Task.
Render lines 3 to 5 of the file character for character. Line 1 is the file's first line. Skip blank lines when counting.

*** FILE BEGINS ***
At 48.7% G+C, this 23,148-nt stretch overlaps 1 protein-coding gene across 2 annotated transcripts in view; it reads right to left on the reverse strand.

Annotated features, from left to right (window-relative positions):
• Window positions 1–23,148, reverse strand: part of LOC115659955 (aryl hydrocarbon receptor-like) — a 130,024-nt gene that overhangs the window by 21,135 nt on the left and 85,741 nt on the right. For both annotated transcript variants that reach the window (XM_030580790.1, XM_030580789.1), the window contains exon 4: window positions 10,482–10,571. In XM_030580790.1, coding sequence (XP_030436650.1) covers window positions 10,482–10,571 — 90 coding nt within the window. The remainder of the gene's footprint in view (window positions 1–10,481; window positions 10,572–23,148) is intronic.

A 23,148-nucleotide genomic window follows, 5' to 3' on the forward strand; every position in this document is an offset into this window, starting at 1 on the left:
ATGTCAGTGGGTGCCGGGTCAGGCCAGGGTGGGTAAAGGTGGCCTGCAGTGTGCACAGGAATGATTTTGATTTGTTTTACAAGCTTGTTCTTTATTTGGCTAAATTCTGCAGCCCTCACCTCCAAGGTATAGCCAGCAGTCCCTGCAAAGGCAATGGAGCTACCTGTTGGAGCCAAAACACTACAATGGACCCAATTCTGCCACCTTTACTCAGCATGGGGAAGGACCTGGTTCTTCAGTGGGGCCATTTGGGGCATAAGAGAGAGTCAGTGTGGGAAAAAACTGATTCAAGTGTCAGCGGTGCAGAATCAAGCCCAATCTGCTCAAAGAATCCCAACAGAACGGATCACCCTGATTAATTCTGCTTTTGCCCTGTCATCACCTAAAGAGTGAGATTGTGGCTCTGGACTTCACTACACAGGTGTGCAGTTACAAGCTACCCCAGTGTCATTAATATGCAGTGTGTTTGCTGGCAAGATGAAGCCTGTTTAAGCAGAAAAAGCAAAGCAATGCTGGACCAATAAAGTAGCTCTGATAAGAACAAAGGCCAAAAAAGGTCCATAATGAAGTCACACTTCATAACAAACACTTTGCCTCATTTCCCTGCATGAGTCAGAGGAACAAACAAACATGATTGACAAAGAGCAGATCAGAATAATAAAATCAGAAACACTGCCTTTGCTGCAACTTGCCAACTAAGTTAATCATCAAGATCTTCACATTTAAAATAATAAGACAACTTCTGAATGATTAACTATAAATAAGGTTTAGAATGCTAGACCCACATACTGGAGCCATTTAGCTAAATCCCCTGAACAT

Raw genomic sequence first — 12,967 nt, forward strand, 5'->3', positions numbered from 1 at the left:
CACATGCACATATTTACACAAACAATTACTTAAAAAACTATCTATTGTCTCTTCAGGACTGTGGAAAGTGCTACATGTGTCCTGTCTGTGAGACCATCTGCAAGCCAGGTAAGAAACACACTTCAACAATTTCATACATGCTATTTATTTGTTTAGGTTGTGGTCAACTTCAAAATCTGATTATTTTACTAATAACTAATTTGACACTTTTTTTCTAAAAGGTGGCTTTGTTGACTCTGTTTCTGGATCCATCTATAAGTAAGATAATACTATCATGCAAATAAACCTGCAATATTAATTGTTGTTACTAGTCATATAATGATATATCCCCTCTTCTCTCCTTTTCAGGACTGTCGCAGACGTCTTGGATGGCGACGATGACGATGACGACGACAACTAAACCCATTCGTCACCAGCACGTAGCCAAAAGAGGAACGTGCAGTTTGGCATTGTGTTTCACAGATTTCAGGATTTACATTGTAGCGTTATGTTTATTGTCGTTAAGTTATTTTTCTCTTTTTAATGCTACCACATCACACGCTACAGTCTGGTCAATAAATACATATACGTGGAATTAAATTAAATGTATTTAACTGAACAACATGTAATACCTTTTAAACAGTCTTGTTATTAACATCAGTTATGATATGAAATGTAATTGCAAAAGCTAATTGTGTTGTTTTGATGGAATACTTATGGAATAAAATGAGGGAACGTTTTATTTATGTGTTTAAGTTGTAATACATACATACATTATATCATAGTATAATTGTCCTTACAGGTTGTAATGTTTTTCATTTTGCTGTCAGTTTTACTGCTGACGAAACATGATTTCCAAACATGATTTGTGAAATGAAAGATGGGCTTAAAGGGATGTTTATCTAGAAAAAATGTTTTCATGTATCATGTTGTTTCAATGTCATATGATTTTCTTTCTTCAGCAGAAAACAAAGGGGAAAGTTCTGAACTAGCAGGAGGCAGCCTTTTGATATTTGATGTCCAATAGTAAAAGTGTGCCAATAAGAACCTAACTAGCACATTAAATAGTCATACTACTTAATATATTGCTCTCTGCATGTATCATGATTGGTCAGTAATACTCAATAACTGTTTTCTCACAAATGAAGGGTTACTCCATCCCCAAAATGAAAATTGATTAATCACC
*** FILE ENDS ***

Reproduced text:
• Window positions 1–23,148, reverse strand: part of LOC115659955 (aryl hydrocarbon receptor-like) — a 130,024-nt gene that overhangs the window by 21,135 nt on the left and 85,741 nt on the right. For both annotated transcript variants that reach the window (XM_030580790.1, XM_030580789.1), the window contains exon 4: window positions 10,482–10,571. In XM_030580790.1, coding sequence (XP_030436650.1) covers window positions 10,482–10,571 — 90 coding nt within the window. The remainder of the gene's footprint in view (window positions 1–10,481; window positions 10,572–23,148) is intronic.

A 23,148-nucleotide genomic window follows, 5' to 3' on the forward strand; every position in this document is an offset into this window, starting at 1 on the left:
ATGTCAGTGGGTGCCGGGTCAGGCCAGGGTGGGTAAAGGTGGCCTGCAGTGTGCACAGGAATGATTTTGATTTGTTTTACAAGCTTGTTCTTTATTTGGCTAAATTCTGCAGCCCTCACCTCCAAGGTATAGCCAGCAGTCCCTGCAAAGGCAATGGAGCTACCTGTTGGAGCCAAAACACTACAATGGACCCAATTCTGCCACCTTTACTCAGCATGGGGAAGGACCTGGTTCTTCAGTGGGGCCATTTGGGGCATAAGAGAGAGTCAGTGTGGGAAAAAACTGATTCAAGTGTCAGCGGTGCAGAATCAAGCCCAATCTGCTCAAAGAATCCCAACAGAACGGATCACCCTGATTAATTCTGCTTTTGCCCTGTCATCACCTAAAGAGTGAGATTGTGGCTCTGGACTTCACTACACAGGTGTGCAGTTACAAGCTACCCCAGTGTCATTAATATGCAGTGTGTTTGCTGGCAAGATGAAGCCTGTTTAAGCAGAAAAAGCAAAGCAATGCTGGACCAATAAAGTAGCTCTGATAAGAACAAAGGCCAAAAAAGGTCCATAATGAAGTCACACTTCATAACAAACACTTTGCCTCATTTCCCTGCATGAGTCAGAGGAACAAACAAACATGATTGACAAAGAGCAGATCAGAATAATAAAATCAGAAACACTGCCTTTGCTGCAACTTGCCAACTAAGTTAATCATCAAGATCTTCACATTTAAAATAATAAGACAACTTCTGAATGATTAACTATAAATAAGGTTTAGAATGCTAGACCCACATACTGGAGCCATTTAGCTAAATCCCCTGAACAT